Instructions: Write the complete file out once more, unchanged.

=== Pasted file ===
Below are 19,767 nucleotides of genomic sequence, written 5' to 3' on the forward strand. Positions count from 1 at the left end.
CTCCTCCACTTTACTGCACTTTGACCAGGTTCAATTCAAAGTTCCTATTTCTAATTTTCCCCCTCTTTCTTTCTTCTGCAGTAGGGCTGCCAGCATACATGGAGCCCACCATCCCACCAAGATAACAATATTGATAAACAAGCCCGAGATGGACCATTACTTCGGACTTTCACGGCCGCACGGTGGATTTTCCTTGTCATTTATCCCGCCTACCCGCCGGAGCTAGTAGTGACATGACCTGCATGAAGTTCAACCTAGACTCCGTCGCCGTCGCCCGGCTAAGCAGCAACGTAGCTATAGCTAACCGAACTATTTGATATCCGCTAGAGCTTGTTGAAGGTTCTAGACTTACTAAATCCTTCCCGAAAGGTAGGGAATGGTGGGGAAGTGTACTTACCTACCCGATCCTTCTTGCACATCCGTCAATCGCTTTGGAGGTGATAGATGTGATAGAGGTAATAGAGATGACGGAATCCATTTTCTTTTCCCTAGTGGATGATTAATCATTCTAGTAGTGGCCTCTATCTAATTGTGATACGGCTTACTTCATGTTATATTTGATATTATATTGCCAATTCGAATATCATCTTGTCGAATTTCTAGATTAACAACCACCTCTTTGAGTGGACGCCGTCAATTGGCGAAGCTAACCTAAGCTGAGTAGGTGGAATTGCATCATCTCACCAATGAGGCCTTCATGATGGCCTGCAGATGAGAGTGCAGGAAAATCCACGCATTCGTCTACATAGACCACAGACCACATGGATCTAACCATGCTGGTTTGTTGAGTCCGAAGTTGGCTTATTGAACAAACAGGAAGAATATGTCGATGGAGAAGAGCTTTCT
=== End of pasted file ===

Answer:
Below are 19,767 nucleotides of genomic sequence, written 5' to 3' on the forward strand. Positions count from 1 at the left end.
CTCCTCCACTTTACTGCACTTTGACCAGGTTCAATTCAAAGTTCCTATTTCTAATTTTCCCCCTCTTTCTTTCTTCTGCAGTAGGGCTGCCAGCATACATGGAGCCCACCATCCCACCAAGATAACAATATTGATAAACAAGCCCGAGATGGACCATTACTTCGGACTTTCACGGCCGCACGGTGGATTTTCCTTGTCATTTATCCCGCCTACCCGCCGGAGCTAGTAGTGACATGACCTGCATGAAGTTCAACCTAGACTCCGTCGCCGTCGCCCGGCTAAGCAGCAACGTAGCTATAGCTAACCGAACTATTTGATATCCGCTAGAGCTTGTTGAAGGTTCTAGACTTACTAAATCCTTCCCGAAAGGTAGGGAATGGTGGGGAAGTGTACTTACCTACCCGATCCTTCTTGCACATCCGTCAATCGCTTTGGAGGTGATAGATGTGATAGAGGTAATAGAGATGACGGAATCCATTTTCTTTTCCCTAGTGGATGATTAATCATTCTAGTAGTGGCCTCTATCTAATTGTGATACGGCTTACTTCATGTTATATTTGATATTATATTGCCAATTCGAATATCATCTTGTCGAATTTCTAGATTAACAACCACCTCTTTGAGTGGACGCCGTCAATTGGCGAAGCTAACCTAAGCTGAGTAGGTGGAATTGCATCATCTCACCAATGAGGCCTTCATGATGGCCTGCAGATGAGAGTGCAGGAAAATCCACGCATTCGTCTACATAGACCACAGACCACATGGATCTAACCATGCTGGTTTGTTGAGTCCGAAGTTGGCTTATTGAACAAACAGGAAGAATATGTCGATGGAGAAGAGCTTTCT